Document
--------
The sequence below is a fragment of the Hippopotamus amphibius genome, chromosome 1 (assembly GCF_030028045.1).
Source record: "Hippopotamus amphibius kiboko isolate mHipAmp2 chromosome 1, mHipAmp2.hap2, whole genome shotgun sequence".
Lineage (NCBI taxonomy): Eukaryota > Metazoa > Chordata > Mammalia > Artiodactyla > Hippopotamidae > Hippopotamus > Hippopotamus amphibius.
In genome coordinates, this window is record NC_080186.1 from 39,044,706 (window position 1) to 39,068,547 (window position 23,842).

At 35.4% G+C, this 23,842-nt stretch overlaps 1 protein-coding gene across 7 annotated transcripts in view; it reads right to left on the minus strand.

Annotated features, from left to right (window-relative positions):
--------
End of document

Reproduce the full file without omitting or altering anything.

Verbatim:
The sequence below is a fragment of the Hippopotamus amphibius genome, chromosome 1 (assembly GCF_030028045.1).
Source record: "Hippopotamus amphibius kiboko isolate mHipAmp2 chromosome 1, mHipAmp2.hap2, whole genome shotgun sequence".
Lineage (NCBI taxonomy): Eukaryota > Metazoa > Chordata > Mammalia > Artiodactyla > Hippopotamidae > Hippopotamus > Hippopotamus amphibius.
In genome coordinates, this window is record NC_080186.1 from 39,044,706 (window position 1) to 39,068,547 (window position 23,842).

At 35.4% G+C, this 23,842-nt stretch overlaps 1 protein-coding gene across 7 annotated transcripts in view; it reads right to left on the minus strand.

Annotated features, from left to right (window-relative positions):